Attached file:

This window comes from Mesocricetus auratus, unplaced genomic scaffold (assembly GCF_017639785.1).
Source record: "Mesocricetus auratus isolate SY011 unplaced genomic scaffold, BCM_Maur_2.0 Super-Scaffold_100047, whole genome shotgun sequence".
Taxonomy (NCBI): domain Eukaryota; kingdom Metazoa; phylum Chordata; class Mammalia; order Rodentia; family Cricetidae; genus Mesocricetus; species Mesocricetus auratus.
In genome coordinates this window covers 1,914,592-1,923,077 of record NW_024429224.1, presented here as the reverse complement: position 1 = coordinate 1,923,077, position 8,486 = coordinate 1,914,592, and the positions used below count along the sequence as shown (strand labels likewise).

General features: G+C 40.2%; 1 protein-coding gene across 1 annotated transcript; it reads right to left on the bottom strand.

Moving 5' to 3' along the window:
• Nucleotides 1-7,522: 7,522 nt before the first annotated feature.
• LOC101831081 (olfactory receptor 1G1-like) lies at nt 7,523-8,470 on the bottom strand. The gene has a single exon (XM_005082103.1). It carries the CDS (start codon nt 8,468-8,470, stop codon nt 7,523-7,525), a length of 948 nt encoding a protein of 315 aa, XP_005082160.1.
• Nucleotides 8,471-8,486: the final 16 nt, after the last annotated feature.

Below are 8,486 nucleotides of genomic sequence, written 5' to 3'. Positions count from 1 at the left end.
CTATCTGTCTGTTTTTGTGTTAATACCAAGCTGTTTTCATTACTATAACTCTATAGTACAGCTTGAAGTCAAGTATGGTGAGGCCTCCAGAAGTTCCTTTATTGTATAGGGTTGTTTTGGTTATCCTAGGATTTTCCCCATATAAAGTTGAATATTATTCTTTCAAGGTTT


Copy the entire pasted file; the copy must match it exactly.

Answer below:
This window comes from Mesocricetus auratus, unplaced genomic scaffold (assembly GCF_017639785.1).
Source record: "Mesocricetus auratus isolate SY011 unplaced genomic scaffold, BCM_Maur_2.0 Super-Scaffold_100047, whole genome shotgun sequence".
Taxonomy (NCBI): domain Eukaryota; kingdom Metazoa; phylum Chordata; class Mammalia; order Rodentia; family Cricetidae; genus Mesocricetus; species Mesocricetus auratus.
In genome coordinates this window covers 1,914,592-1,923,077 of record NW_024429224.1, presented here as the reverse complement: position 1 = coordinate 1,923,077, position 8,486 = coordinate 1,914,592, and the positions used below count along the sequence as shown (strand labels likewise).

General features: G+C 40.2%; 1 protein-coding gene across 1 annotated transcript; it reads right to left on the bottom strand.

Moving 5' to 3' along the window:
• Nucleotides 1-7,522: 7,522 nt before the first annotated feature.
• LOC101831081 (olfactory receptor 1G1-like) lies at nt 7,523-8,470 on the bottom strand. The gene has a single exon (XM_005082103.1). It carries the CDS (start codon nt 8,468-8,470, stop codon nt 7,523-7,525), a length of 948 nt encoding a protein of 315 aa, XP_005082160.1.
• Nucleotides 8,471-8,486: the final 16 nt, after the last annotated feature.

Below are 8,486 nucleotides of genomic sequence, written 5' to 3'. Positions count from 1 at the left end.
CTATCTGTCTGTTTTTGTGTTAATACCAAGCTGTTTTCATTACTATAACTCTATAGTACAGCTTGAAGTCAAGTATGGTGAGGCCTCCAGAAGTTCCTTTATTGTATAGGGTTGTTTTGGTTATCCTAGGATTTTCCCCATATAAAGTTGAATATTATTCTTTCAAGGTTT